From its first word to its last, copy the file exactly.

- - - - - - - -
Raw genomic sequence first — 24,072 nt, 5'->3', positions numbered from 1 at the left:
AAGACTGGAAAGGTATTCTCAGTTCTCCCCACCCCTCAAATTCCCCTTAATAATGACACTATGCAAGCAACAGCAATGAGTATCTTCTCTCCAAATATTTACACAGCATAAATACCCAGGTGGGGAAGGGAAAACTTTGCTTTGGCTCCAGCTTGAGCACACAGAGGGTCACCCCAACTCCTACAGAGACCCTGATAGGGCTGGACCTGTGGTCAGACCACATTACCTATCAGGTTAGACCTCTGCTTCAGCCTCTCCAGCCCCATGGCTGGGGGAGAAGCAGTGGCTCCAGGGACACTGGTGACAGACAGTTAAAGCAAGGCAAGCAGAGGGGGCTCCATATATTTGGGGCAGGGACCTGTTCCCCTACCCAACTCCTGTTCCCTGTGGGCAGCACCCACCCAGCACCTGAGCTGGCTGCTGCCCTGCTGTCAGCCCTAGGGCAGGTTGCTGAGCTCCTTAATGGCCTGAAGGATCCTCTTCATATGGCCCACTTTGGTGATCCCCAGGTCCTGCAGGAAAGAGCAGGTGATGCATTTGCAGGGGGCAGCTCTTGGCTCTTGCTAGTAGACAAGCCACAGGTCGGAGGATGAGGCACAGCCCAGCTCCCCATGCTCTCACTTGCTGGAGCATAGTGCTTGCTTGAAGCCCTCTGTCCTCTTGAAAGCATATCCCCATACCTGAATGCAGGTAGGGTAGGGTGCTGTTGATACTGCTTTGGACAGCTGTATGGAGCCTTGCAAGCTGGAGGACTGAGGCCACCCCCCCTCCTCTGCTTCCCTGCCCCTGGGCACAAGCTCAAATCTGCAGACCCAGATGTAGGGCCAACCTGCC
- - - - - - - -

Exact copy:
Raw genomic sequence first — 24,072 nt, 5'->3', positions numbered from 1 at the left:
AAGACTGGAAAGGTATTCTCAGTTCTCCCCACCCCTCAAATTCCCCTTAATAATGACACTATGCAAGCAACAGCAATGAGTATCTTCTCTCCAAATATTTACACAGCATAAATACCCAGGTGGGGAAGGGAAAACTTTGCTTTGGCTCCAGCTTGAGCACACAGAGGGTCACCCCAACTCCTACAGAGACCCTGATAGGGCTGGACCTGTGGTCAGACCACATTACCTATCAGGTTAGACCTCTGCTTCAGCCTCTCCAGCCCCATGGCTGGGGGAGAAGCAGTGGCTCCAGGGACACTGGTGACAGACAGTTAAAGCAAGGCAAGCAGAGGGGGCTCCATATATTTGGGGCAGGGACCTGTTCCCCTACCCAACTCCTGTTCCCTGTGGGCAGCACCCACCCAGCACCTGAGCTGGCTGCTGCCCTGCTGTCAGCCCTAGGGCAGGTTGCTGAGCTCCTTAATGGCCTGAAGGATCCTCTTCATATGGCCCACTTTGGTGATCCCCAGGTCCTGCAGGAAAGAGCAGGTGATGCATTTGCAGGGGGCAGCTCTTGGCTCTTGCTAGTAGACAAGCCACAGGTCGGAGGATGAGGCACAGCCCAGCTCCCCATGCTCTCACTTGCTGGAGCATAGTGCTTGCTTGAAGCCCTCTGTCCTCTTGAAAGCATATCCCCATACCTGAATGCAGGTAGGGTAGGGTGCTGTTGATACTGCTTTGGACAGCTGTATGGAGCCTTGCAAGCTGGAGGACTGAGGCCACCCCCCCTCCTCTGCTTCCCTGCCCCTGGGCACAAGCTCAAATCTGCAGACCCAGATGTAGGGCCAACCTGCC